Exploring the Consent to Touch in the Modern Postural Yoga Class: Perspectives in the Era of #MeToo

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Partyka, Brendine
modern postural yoga , consent , touch , yoga teacher , yoga adjustments , yoga enhancements , yoga ethics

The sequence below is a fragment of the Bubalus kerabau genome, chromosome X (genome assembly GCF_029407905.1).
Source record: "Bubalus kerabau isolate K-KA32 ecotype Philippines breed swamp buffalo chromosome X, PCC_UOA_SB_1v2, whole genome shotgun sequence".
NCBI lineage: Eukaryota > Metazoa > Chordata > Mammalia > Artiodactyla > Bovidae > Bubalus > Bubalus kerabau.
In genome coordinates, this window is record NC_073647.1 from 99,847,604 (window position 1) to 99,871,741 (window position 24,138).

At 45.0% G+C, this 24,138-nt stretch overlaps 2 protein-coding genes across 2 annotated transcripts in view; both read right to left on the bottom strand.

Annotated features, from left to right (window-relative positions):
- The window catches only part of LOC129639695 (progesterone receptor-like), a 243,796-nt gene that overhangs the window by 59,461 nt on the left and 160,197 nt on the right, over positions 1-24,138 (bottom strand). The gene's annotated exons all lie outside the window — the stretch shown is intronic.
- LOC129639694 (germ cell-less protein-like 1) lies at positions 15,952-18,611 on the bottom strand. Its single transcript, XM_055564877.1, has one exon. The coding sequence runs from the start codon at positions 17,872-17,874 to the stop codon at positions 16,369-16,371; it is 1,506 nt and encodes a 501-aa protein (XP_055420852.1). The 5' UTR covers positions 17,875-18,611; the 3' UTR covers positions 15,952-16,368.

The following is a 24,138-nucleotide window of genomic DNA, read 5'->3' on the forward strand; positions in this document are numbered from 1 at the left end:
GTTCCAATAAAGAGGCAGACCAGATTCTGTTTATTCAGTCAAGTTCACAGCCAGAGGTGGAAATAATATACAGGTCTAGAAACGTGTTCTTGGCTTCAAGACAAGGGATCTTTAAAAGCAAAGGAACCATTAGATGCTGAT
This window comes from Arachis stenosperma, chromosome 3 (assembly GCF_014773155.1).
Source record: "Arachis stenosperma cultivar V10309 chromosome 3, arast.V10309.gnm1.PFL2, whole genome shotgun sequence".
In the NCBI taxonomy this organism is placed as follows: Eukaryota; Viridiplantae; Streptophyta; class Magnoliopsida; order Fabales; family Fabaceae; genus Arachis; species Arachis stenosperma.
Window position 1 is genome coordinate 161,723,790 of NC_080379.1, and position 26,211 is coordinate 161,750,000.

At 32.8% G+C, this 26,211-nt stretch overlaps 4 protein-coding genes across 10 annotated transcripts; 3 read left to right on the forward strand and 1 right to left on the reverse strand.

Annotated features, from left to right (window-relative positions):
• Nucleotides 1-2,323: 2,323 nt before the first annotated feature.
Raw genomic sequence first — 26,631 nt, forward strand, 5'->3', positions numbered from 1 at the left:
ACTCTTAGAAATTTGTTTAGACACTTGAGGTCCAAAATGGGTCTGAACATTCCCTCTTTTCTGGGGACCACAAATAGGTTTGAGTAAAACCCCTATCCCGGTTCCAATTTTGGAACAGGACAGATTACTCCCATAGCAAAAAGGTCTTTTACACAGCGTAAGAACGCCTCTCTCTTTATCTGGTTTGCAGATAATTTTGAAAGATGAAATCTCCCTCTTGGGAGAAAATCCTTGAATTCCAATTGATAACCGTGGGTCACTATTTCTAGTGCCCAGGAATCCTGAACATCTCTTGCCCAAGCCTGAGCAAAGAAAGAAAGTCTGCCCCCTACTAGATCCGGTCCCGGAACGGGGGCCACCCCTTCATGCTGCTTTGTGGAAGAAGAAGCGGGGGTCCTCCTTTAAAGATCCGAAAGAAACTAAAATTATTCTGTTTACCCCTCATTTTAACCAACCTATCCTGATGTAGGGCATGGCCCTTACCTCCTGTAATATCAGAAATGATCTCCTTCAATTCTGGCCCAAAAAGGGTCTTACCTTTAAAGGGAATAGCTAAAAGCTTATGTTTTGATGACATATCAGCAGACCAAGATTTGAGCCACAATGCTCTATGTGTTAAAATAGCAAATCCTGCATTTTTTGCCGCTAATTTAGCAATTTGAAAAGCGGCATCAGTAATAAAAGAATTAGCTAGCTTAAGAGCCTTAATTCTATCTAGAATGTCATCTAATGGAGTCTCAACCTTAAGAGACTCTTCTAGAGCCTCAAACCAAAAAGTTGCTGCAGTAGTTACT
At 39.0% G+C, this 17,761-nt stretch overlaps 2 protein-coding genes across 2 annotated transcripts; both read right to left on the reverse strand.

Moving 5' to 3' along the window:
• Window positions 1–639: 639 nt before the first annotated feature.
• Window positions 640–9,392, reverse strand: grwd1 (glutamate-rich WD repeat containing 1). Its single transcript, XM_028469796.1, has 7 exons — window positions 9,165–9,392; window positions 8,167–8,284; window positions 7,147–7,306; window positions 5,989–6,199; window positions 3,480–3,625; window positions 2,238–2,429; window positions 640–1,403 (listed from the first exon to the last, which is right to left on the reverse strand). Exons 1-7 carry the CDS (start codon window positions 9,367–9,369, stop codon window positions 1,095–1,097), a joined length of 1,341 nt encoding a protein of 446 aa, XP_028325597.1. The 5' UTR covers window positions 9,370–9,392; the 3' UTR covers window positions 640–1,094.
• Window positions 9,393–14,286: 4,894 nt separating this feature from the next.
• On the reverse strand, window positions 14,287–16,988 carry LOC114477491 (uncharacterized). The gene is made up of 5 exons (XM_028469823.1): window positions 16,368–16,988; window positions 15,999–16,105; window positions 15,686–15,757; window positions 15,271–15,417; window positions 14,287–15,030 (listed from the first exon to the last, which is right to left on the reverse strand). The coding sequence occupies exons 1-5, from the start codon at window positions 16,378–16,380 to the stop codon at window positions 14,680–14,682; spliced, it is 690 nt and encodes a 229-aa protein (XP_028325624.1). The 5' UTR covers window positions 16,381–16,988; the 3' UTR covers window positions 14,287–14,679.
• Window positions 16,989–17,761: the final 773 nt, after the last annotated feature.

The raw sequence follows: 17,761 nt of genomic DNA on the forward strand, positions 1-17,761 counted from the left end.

This study explores the issue of touch in yoga classes in the context of #MeToo. Presently, there are no ethical standards which guide yoga teachers in “adjusting” or “enhancing” bodies in a yoga class. The use of touch as a teaching method in Modern Postural Yoga (MPY) classes has increasingly been a topic of discussion in the broader yoga community, particularly through the rise of #MeToo. The purpose of this study was to explore how yoga teachers are approaching touch during yoga classes and if yoga teachers have changed their “hands-on” teaching practices in response to #MeToo. I recruited eleven yoga teachers in Kingston, Ontario and divided these teachers into two focus groups and four individual interviews to explore why yoga teachers touch their students, how yoga teachers approach touching students, and what yoga teachers think about the issue of consent in yoga. Five themes emerged from the data: trust, intention, observation, power, and scope of practice. For the teachers in this study, #MeToo was not a factor in their decision to use or not to use touch during a yoga class. This study suggests that yoga teachers do not follow a consistent approach to receiving consent when offering hands-on assists during a yoga class, but that many yoga teachers would like to challenge existing standards in order to enhance teachers’ qualifications and skills in the areas of safe practice, ethical teaching, and student-centered instruction. The results show that a teacher’s decision to touch is informed by their personal intentions related to teaching, their relationship with students, and their careful observation of students’ bodies during a yoga āsana (shape). While some teachers are questioning the use of touch in relation to social context and social movements like #MeToo, this study suggests that yoga teachers may benefit from evaluating their teaching practices (including touch) in relation to broader public movements like #MeToo.
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